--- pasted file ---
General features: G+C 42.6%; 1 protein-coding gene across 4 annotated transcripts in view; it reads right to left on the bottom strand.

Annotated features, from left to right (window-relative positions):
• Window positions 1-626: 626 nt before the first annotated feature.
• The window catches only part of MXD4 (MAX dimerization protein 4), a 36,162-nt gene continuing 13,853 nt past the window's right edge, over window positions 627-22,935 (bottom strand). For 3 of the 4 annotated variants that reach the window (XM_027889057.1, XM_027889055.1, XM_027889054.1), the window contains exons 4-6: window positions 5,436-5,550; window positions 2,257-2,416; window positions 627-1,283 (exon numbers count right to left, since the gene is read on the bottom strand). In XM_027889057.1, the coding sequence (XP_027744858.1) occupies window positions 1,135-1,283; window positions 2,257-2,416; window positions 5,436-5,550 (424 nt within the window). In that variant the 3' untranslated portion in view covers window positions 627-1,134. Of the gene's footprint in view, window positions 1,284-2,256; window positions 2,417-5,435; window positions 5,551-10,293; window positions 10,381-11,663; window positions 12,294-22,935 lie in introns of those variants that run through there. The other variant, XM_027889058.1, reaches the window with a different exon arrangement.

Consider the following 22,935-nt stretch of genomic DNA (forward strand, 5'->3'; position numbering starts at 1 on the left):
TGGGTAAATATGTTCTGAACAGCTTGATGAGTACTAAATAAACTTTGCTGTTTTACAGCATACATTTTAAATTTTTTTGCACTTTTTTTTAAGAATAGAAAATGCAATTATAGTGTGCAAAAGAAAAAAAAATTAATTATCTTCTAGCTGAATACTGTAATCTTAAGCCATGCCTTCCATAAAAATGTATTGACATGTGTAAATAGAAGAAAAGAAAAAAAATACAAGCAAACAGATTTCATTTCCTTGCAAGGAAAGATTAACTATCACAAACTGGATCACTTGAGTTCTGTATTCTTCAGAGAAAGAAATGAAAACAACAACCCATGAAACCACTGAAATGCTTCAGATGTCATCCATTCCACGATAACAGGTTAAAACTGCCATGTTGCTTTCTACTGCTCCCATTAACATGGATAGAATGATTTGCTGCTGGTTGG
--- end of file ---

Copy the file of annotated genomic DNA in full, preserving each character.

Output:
General features: G+C 42.6%; 1 protein-coding gene across 4 annotated transcripts in view; it reads right to left on the bottom strand.

Annotated features, from left to right (window-relative positions):
• Window positions 1-626: 626 nt before the first annotated feature.
• The window catches only part of MXD4 (MAX dimerization protein 4), a 36,162-nt gene continuing 13,853 nt past the window's right edge, over window positions 627-22,935 (bottom strand). For 3 of the 4 annotated variants that reach the window (XM_027889057.1, XM_027889055.1, XM_027889054.1), the window contains exons 4-6: window positions 5,436-5,550; window positions 2,257-2,416; window positions 627-1,283 (exon numbers count right to left, since the gene is read on the bottom strand). In XM_027889057.1, the coding sequence (XP_027744858.1) occupies window positions 1,135-1,283; window positions 2,257-2,416; window positions 5,436-5,550 (424 nt within the window). In that variant the 3' untranslated portion in view covers window positions 627-1,134. Of the gene's footprint in view, window positions 1,284-2,256; window positions 2,417-5,435; window positions 5,551-10,293; window positions 10,381-11,663; window positions 12,294-22,935 lie in introns of those variants that run through there. The other variant, XM_027889058.1, reaches the window with a different exon arrangement.

Consider the following 22,935-nt stretch of genomic DNA (forward strand, 5'->3'; position numbering starts at 1 on the left):
TGGGTAAATATGTTCTGAACAGCTTGATGAGTACTAAATAAACTTTGCTGTTTTACAGCATACATTTTAAATTTTTTTGCACTTTTTTTTAAGAATAGAAAATGCAATTATAGTGTGCAAAAGAAAAAAAAATTAATTATCTTCTAGCTGAATACTGTAATCTTAAGCCATGCCTTCCATAAAAATGTATTGACATGTGTAAATAGAAGAAAAGAAAAAAAATACAAGCAAACAGATTTCATTTCCTTGCAAGGAAAGATTAACTATCACAAACTGGATCACTTGAGTTCTGTATTCTTCAGAGAAAGAAATGAAAACAACAACCCATGAAACCACTGAAATGCTTCAGATGTCATCCATTCCACGATAACAGGTTAAAACTGCCATGTTGCTTTCTACTGCTCCCATTAACATGGATAGAATGATTTGCTGCTGGTTGG